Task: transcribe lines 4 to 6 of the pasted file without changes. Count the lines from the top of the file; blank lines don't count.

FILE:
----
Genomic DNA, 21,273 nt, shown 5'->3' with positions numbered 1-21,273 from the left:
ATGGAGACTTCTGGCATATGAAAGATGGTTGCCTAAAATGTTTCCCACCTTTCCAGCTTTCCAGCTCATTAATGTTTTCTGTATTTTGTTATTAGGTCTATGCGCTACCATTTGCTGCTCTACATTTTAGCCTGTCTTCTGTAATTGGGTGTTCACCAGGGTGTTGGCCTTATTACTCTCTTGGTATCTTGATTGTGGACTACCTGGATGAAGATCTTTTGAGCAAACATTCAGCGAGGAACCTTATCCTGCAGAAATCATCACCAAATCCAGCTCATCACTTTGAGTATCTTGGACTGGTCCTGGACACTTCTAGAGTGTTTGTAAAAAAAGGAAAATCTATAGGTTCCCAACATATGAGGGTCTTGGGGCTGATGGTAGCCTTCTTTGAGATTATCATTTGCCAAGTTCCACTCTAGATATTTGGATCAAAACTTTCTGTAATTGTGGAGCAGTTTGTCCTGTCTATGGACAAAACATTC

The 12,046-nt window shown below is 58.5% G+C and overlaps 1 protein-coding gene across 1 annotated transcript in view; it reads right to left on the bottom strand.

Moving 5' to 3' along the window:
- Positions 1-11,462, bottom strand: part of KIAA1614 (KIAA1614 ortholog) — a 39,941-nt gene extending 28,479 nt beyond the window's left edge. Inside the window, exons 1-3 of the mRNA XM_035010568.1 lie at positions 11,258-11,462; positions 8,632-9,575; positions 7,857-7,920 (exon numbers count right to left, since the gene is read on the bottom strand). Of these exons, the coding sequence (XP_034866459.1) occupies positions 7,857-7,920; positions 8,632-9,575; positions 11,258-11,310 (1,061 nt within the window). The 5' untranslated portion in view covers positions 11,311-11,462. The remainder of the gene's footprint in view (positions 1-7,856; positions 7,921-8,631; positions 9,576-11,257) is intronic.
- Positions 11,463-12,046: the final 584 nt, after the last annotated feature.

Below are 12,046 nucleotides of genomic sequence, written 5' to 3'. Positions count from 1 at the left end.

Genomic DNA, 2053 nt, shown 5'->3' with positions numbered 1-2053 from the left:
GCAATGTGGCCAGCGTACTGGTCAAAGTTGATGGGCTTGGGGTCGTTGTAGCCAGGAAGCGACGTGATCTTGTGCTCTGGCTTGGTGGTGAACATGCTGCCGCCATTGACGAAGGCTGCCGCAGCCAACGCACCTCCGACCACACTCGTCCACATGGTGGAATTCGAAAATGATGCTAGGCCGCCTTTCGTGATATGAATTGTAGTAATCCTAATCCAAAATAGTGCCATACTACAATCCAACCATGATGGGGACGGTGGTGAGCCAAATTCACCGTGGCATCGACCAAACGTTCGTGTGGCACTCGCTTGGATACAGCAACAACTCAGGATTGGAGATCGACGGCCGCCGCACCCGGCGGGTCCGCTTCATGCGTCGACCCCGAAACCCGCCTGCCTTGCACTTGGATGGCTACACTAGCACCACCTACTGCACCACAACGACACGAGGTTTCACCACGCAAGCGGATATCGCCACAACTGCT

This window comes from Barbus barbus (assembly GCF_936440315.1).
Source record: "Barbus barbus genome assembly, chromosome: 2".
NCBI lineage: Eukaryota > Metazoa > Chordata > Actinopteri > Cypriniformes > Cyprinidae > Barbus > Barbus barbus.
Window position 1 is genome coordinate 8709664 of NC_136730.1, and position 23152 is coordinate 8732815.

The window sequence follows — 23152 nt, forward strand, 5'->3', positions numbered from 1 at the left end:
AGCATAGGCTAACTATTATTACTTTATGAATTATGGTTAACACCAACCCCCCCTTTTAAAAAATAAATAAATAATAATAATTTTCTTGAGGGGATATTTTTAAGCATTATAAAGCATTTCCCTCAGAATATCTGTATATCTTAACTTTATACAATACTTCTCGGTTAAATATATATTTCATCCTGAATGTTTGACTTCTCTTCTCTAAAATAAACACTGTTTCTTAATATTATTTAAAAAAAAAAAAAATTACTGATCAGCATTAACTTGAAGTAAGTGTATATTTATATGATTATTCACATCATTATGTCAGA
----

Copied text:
Moving 5' to 3' along the window:
- Positions 1-11,462, bottom strand: part of KIAA1614 (KIAA1614 ortholog) — a 39,941-nt gene extending 28,479 nt beyond the window's left edge. Inside the window, exons 1-3 of the mRNA XM_035010568.1 lie at positions 11,258-11,462; positions 8,632-9,575; positions 7,857-7,920 (exon numbers count right to left, since the gene is read on the bottom strand). Of these exons, the coding sequence (XP_034866459.1) occupies positions 7,857-7,920; positions 8,632-9,575; positions 11,258-11,310 (1,061 nt within the window). The 5' untranslated portion in view covers positions 11,311-11,462. The remainder of the gene's footprint in view (positions 1-7,856; positions 7,921-8,631; positions 9,576-11,257) is intronic.
- Positions 11,463-12,046: the final 584 nt, after the last annotated feature.